Patient Access

Want advice from your doctor, self-help information or have an admin request?

Home Visits

If you are poorly and think you need a home visit, please call us on 0208 319 5400

  1. The triage nurse or doctor will always consider your request and ensure you are seen by the most appropriate health care professional in the most appropriate location
  2. An Emergency Hospital admission may be organised for the patient via the ambulance service without first seeing the patient, in cases where their medical condition makes that course of action appropriate.
  3. Remember: you do not have an automatic right to a home visit. Under their terms of working, GPs are required to consider home visits for medical reasons only.
  4. Always provide a current landline/mobile number so that the Doctor or Nurse can contact you.

If you think an urgent home visit is required, please advise the Receptionist. In cases of major injury or critical condition, it may be more appropriate to go directly to Accident & Emergency. If an Ambulance is required, dial 999.

Where home visits are appropriate and worthwhile

  • Terminally ill patients:  those who are at most clinical need
  • Truly bedbound patients:  those who are confined to bed
  • So poorly, the patient would be harmed if moved: those who are at most clinical need.
AppropriateNot appropriate
BedboundNo transport or money  
Terminally illChildren, young people and anyone who is mobile
Would come to serious harm if movedSocial reasons or for convenience

You can also be visited at home by a community nurse if you are referred by your GP. In other cases you can be visited at by a health visitor, if you have recently had a baby or if you are newly registered with a GP and have a child under five years.

If we visit you at home and feel that your request was inappropriate, we may inform you so that you use our services more appropriately in the future. Please do not be offended, as we have a duty to use our resources effectively for the safety and benefit of all patients.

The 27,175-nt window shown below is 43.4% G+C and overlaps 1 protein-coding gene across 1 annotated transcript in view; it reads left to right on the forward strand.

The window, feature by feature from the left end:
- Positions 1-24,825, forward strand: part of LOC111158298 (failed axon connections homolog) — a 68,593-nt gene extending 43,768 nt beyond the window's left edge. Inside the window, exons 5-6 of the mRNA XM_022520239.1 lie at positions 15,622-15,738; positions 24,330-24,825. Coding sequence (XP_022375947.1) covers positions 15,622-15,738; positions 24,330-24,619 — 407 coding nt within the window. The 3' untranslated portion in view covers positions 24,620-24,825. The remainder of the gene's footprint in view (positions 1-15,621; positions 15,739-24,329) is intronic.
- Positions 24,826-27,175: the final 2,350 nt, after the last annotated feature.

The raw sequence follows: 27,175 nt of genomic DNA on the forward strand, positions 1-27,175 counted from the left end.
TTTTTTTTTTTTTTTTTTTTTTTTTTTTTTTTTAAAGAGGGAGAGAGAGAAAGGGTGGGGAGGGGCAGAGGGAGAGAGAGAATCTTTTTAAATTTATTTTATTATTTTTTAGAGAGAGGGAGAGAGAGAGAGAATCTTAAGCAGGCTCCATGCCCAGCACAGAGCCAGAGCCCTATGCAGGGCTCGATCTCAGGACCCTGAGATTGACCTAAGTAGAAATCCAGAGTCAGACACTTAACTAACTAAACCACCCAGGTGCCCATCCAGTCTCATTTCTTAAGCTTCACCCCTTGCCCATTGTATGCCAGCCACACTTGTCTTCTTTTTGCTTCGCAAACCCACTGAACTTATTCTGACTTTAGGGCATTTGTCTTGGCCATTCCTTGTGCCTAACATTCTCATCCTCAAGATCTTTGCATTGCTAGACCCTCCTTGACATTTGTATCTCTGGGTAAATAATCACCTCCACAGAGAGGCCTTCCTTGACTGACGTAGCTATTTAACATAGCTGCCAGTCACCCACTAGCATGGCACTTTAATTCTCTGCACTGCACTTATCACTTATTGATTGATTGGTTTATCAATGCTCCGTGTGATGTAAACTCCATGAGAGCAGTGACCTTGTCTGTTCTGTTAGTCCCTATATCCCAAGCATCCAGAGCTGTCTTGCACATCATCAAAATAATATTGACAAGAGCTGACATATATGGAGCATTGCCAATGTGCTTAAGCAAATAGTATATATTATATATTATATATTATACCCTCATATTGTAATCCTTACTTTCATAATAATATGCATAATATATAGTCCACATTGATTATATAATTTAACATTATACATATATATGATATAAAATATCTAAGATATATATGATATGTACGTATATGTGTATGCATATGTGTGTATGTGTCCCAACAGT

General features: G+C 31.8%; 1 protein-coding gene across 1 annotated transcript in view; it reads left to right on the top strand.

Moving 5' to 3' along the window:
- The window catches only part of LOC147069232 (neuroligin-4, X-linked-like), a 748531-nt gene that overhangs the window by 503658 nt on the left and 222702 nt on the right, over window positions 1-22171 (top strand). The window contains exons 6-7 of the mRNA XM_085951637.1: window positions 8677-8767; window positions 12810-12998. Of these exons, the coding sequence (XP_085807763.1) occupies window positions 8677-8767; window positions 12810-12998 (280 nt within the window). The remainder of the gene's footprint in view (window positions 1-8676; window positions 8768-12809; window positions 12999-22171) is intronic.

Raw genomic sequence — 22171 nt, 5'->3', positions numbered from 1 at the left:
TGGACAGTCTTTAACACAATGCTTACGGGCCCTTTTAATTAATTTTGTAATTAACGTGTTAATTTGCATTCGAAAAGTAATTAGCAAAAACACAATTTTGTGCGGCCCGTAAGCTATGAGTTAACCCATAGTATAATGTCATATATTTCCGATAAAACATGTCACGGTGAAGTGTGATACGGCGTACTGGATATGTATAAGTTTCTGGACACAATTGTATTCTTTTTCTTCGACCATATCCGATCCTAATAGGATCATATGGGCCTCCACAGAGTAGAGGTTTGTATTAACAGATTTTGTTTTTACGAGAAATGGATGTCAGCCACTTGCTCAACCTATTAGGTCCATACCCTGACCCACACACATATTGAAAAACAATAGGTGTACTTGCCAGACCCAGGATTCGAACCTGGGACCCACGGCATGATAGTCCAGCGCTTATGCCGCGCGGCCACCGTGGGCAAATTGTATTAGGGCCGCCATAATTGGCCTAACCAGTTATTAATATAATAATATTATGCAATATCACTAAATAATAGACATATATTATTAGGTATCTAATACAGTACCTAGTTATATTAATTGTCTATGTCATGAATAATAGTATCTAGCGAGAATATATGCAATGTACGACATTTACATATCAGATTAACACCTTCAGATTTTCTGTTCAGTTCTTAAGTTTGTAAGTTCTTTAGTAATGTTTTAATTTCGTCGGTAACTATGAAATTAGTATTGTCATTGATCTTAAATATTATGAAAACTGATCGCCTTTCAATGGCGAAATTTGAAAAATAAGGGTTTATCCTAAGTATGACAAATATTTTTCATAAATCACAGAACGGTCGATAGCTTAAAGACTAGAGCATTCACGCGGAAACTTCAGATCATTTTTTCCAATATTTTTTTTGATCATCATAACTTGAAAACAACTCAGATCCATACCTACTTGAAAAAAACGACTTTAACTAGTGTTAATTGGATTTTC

Where home visits are not appropriate

Please note this list only includes some examples, and is not exhaustive.

  • Children, young people or anyone who is mobile
  • Lack of money or transport. This is not a medical responsibility. It is up to the patient to organise transport
  • Lack of childcare or been drinking alcohol and not able to drive. This is not a medical responsibility
  • Can’t get out due to bad weather. Remember that medical staff are also affected by snow, ice or bad weather
  • Timed visits between hairdressing and shopping appointments. Patients who are clearly mobile are taking doctors and nurses away from patients with greater need
  • Feeling well, but need a check over to make sure everything is all right. Our priority is seeing those patients who are unwell.
  • Other help may be more appropriate – for example, if you think you are having a heart attack or a stroke, please ring 999.
Myth Fact
It’s my right to have a home visit.Under the GP terms of service, it is actually up to the doctor to decide, in their reasonable opinion, where a consultation should take place.
I should get a visit because I’m old.  Our clinical work does not judge based on age alone.
I can’t bring my child out in this weather. No-one will be harmed by being wrapped up and brought in to the surgery.
The doctor needs to check I’m ready to go into hospital.Paramedics can provide initial lifesaving care, and patients will be cared for appropriately in emergency departments.
 I’m housebound.  Being housebound does not always prevent use of transport.
I live in a care home. Many patients living in care homes still go to hospital outpatients and take trips out.
Can the GP just pop in to see me?We have fully booked surgeries and cannot simply drop everything to visit people at home.

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